And that was the Microsoft press conference. Though most of the game trailer and demos were stimulating, the overall presentation was lacking in explosive, heart-stopping content. The Dashboard update is nice, the Xbox exclusives are impressive, and the push for Kinect is full speed ahead. It will certainly be interesting to see developers make new and exciting uses of the Kinect peripheral; Microsoft seems to be goading developers into incorporating it into their games somehow. Voice control seems overly gimmicking, but at least new approaches are being made to interactivity. And I gotta say, ending the event with a tease at the birth of a new Halo trilogy was a nice touch.
I attended the press conference this morning, so make sure you check out the pictures I snapped in the gallery below!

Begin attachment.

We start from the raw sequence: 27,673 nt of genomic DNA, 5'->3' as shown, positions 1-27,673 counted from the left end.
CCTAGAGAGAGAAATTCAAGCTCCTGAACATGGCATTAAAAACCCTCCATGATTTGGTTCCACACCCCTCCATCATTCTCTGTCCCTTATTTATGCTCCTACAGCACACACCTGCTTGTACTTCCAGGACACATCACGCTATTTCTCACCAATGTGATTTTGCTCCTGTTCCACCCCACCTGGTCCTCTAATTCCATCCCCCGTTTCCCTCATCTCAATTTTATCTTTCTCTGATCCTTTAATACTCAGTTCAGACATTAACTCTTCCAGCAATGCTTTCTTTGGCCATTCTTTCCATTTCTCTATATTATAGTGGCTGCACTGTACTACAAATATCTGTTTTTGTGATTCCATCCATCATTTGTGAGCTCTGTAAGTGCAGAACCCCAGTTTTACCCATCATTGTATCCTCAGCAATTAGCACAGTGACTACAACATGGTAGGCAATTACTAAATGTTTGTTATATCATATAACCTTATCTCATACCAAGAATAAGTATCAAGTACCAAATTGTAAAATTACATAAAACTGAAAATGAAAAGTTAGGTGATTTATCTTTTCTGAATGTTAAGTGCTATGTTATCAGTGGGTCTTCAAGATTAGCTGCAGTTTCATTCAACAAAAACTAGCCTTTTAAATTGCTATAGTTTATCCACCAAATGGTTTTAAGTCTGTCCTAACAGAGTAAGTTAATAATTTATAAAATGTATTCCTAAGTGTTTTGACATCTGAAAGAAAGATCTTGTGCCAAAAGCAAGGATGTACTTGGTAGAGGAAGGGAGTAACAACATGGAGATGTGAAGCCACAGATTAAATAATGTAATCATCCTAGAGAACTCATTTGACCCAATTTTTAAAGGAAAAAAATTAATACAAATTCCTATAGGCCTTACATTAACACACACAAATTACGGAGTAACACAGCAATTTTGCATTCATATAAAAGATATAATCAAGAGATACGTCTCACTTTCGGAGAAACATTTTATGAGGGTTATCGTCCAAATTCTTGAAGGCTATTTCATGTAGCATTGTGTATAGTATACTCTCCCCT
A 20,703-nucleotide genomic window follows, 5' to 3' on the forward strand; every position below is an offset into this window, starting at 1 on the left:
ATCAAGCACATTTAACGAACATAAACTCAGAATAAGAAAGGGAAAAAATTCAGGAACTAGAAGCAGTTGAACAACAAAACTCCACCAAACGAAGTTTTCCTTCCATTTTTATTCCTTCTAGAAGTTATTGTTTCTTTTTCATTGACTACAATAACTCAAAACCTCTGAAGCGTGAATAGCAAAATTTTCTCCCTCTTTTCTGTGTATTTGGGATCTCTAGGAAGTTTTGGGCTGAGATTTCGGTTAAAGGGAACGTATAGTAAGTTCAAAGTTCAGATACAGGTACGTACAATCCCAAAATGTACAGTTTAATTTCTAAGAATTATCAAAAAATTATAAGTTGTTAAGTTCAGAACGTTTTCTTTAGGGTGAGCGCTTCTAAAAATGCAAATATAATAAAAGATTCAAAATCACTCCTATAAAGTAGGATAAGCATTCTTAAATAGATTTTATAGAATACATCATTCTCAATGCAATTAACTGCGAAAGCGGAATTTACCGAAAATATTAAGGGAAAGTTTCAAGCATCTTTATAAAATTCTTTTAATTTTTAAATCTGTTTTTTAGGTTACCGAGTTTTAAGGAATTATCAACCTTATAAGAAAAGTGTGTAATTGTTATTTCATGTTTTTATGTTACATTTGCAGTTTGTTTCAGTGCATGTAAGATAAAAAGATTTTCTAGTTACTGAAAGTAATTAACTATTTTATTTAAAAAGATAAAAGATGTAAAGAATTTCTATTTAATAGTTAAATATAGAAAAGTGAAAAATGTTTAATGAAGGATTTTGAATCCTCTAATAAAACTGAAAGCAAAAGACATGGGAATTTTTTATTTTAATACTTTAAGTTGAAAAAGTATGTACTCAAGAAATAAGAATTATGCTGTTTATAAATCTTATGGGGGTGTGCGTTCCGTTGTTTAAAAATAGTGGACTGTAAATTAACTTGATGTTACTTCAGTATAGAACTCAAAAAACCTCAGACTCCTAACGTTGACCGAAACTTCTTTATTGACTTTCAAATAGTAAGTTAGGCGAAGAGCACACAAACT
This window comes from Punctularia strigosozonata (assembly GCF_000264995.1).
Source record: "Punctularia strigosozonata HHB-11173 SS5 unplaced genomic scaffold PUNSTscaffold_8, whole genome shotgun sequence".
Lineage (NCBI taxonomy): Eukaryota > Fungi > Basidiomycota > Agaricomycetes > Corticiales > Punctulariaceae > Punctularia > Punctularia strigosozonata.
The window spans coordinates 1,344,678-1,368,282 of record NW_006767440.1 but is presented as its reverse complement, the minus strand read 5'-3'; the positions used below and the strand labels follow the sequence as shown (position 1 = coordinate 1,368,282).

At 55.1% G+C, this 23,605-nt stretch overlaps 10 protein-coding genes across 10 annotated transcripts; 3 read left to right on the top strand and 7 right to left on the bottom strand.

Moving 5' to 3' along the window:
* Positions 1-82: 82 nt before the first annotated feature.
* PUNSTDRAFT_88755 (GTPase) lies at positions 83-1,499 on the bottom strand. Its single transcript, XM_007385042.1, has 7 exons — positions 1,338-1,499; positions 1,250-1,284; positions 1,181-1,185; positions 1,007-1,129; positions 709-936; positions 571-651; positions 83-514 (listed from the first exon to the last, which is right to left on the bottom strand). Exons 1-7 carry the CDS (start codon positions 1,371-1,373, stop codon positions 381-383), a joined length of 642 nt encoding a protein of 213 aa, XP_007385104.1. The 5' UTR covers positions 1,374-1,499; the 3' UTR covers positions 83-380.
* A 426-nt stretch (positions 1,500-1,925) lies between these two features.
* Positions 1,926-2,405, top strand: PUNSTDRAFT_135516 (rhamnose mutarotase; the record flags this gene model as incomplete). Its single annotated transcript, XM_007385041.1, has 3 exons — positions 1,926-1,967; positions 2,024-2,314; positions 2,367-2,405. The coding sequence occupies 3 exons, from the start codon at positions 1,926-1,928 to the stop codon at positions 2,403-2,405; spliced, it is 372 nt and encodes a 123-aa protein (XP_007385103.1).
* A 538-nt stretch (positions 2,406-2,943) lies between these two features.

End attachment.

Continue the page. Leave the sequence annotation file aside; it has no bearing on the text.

We all knew it was coming, and now it’s finally here. Hulu Plus is now available to enjoy on Xbox 360. Microsoft joins Sony in becoming the second video games console to support access to Hulu’s collection of TV shows and movies. Now check this: Courtesy of Jack Link’s Beef Jerky (ya’ll remember the Sasquatch?), all Xbox LIVE members (that includes paying Gold subscribers and free Silver members) will be able to access the entire Hulu Plus collection on their consoles for one week, specifically from April 29 through May 6. Setup is simple. Download the Hulu Plus application on your Xbox 360 and you’ll be instructed to enter a code at hulu.com/plus/unlock. After giving Hulu your name and email address (no credit card required!), you’re all set. Free access to Hulu’s mega-collection of popular TV shows and movies from the Criterion Collection right at your fingertips. No, really; Kinect support is live at launch. Check out some stills of Hulu on Xbox in action below and begin your free trial before it’s too late. Once May 6 passes, you’ll have to be an Xbox Live Gold member ($50/year) and a Hulu Plus subscriber ($7.99/month) to continue accessing the content.